February 9, 2015 § 50 Comments

Before the first waffle has been eaten, the first sausage scarfed, or the first ale quaffed, the 2015 Belgian Waffle Ride has its first bona fide controversy: Catgate.

On the online entry form, riders were asked to list their USAC racing category. Mistakenly thinking that their starting position would be determined by their racing category, some registrants took the opportunity to misstate their category and thereby get placed ahead of the lowly Cat 5’s, public, and “unranked” riders, not a few of whom are absolute beasts. Unfortunately for the sneaks, each registrant was checked against USAC records, and several riders were caught red-fingerboarded.

Since the “ride” will go off in three waves, some riders apparently believed that there was an advantage to going in the first wave even though it’s a timed event, with each wave starting at 0:00:00. A lively discussion of Catgate ensued on Facebag, where various punishments were discussed. Although I offered to do the beheadings, that option was not selected, and the fate of the would-be cheaters remains undecided.

Choices on the table include public shaming, relegation to the last wave, being banned from the ride, and having a note sent to your mother.

On the other hand, if there’s one thing about bikers you can count on, it’s the certainty that given the chance they will cheat. Actually, they will cheat even when they aren’t given the chance. Why?

Because cheating is fun.

The whole concept of the bike race is little more than organized cheating. You hunker behind the rider with the biggest butt to cheat the wind; you descend pell-mell or bang bars in the sprunt to cheat death; the winner of the race is the one who forces everyone else to work more while he hides like a thief in the night, waiting to slit the throats of those who ride with courage and honor. What could be more natural for a cyclist than cheating on a registration form, or cheating your way to the finish of a fun ride?

Moreover, the Belgian Waffle Ride was quite literally born amidst the pangs and throes of cheating cheaters who love to cheat. I will never forget the inaugural 2012 BWR, when a certain South Bay rider showed up and pirated it from beginning to end, eating the free breakfast, stopping at each aid station to gobble the food and drink, and enjoying the post-ride festivities to a fare-thee-well.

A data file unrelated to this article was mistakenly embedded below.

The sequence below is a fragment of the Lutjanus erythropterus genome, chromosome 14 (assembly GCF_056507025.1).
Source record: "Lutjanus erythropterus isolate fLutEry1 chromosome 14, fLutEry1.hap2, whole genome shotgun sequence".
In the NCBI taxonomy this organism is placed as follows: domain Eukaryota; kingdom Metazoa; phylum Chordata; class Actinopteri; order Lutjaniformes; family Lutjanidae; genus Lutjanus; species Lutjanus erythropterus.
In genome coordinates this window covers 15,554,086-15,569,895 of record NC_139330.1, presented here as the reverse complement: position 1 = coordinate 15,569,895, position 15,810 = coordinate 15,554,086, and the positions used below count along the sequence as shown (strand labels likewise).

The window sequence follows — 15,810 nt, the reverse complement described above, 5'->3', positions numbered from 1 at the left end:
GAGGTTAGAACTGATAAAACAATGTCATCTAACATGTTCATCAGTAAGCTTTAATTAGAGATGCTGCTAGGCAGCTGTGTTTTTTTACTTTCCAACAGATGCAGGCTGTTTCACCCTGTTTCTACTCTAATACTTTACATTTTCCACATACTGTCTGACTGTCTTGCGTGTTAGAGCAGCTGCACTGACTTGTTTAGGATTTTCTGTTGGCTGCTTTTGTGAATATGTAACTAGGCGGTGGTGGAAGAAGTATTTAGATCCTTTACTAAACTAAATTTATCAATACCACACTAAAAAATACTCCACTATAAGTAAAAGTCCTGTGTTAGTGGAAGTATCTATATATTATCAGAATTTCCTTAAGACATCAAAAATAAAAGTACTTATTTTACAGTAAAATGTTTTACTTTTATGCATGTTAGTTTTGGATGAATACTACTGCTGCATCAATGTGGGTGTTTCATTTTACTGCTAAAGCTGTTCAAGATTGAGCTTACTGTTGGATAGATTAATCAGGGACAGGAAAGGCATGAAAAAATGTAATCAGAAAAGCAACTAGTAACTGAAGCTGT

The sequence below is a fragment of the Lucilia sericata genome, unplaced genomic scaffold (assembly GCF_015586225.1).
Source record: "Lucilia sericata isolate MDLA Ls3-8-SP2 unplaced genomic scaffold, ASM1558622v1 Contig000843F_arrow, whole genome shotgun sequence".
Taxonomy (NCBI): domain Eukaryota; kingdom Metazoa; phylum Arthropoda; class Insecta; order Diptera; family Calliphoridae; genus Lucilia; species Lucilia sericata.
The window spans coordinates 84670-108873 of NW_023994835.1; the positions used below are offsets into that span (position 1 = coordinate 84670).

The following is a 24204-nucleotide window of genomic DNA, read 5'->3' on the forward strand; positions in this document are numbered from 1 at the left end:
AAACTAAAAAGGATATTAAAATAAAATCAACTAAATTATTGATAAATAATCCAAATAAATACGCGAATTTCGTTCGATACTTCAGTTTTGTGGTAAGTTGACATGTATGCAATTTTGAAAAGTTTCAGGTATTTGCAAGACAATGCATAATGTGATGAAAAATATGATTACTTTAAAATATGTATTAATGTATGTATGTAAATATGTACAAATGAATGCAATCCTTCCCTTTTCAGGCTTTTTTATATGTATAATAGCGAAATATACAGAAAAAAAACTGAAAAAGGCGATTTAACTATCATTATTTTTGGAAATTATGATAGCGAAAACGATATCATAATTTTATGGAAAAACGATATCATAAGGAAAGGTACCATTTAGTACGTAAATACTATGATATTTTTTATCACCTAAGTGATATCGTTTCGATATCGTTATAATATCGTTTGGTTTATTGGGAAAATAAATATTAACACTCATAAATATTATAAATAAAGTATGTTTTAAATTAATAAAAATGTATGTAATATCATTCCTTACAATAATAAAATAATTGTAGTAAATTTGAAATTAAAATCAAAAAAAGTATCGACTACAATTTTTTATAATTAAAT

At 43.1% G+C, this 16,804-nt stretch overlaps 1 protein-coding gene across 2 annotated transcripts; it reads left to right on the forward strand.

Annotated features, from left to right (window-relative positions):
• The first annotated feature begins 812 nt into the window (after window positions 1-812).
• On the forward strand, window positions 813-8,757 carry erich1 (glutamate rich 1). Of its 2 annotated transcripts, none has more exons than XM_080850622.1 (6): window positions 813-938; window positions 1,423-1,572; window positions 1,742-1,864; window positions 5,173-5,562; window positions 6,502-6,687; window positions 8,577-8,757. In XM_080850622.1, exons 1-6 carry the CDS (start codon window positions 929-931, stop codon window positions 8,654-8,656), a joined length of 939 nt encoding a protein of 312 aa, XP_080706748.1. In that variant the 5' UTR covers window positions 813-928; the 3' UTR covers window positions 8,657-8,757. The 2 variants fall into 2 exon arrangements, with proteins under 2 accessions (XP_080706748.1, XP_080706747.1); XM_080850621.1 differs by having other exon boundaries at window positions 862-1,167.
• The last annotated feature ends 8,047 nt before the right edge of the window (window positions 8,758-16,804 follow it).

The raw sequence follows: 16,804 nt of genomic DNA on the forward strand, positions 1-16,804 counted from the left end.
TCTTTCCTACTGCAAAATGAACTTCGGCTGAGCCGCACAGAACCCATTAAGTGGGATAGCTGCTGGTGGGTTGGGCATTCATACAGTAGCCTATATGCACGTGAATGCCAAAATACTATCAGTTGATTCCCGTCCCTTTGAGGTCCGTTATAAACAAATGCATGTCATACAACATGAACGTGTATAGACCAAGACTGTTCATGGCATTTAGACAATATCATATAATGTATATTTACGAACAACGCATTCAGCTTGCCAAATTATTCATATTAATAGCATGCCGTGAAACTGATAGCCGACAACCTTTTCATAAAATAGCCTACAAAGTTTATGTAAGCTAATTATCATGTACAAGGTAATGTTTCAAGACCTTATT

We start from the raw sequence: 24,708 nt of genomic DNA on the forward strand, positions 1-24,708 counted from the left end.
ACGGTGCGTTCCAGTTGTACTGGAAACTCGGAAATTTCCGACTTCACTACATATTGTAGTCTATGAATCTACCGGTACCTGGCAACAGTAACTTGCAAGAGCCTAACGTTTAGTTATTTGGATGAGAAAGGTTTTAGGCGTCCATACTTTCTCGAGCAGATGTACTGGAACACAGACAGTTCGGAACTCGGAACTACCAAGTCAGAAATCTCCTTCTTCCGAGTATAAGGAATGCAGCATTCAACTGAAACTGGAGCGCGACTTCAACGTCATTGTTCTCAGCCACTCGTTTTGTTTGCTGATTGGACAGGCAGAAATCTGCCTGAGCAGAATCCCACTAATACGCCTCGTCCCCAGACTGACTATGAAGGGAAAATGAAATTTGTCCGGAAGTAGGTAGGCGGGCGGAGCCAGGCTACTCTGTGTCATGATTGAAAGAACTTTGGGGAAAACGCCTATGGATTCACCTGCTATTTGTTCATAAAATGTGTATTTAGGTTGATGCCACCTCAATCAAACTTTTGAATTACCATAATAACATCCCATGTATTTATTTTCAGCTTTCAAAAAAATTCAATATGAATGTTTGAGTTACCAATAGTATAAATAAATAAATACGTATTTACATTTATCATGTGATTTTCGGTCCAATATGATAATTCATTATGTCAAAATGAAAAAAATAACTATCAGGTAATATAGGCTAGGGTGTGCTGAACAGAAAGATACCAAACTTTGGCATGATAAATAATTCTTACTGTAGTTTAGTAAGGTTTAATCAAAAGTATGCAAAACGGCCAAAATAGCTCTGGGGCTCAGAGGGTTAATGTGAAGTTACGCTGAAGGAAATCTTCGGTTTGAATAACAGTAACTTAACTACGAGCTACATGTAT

I caught up with him the following week and said, “Don’t you feel bad for being such a thieving, cheating, Delta Bravo, and generally worthless POS?”

“Nope!” he happily smiled. And he meant it.

Other infamous characters stamped the first BWR with a miscellany of misbehavior. One wanker held onto a truck for miles at a pop over the deathly dirt section of Country Club Road. Another cut the course. Another infamous cheater whose mendacious misdeeds were rewarded with the dreaded purple card not only cut the course but sneaked past Double Peak at the end of the ride, zoomed into the start-finish area, changed into his bicycling lounge suit, and displayed an “I got here first!” grin while those who had manfully done the ride struggled in beaten and exhausted wondering “How did that brokedown wanker beat me here?” — then he topped it off by disappearing with his finisher’s swag once people got suspicious and started asking to see the stamp that every honest rider received for passing the checkpoint atop Double Peak.

Your cheatin' heart!

Your cheatin’ heart!

The invention of the purple card, in fact, was an acknowledgment before the ride ever started that bicyclists are some of the scurviest, cheatingest, least reliable mendicants known to man. Before the first BWR ever rolled out, a series of Freddie Freeloader cards were printed and handed out to the ride’s “Secret Police,” who were ordered to patrol the peloton and punish the perpetrators for their purplish pecadilloes.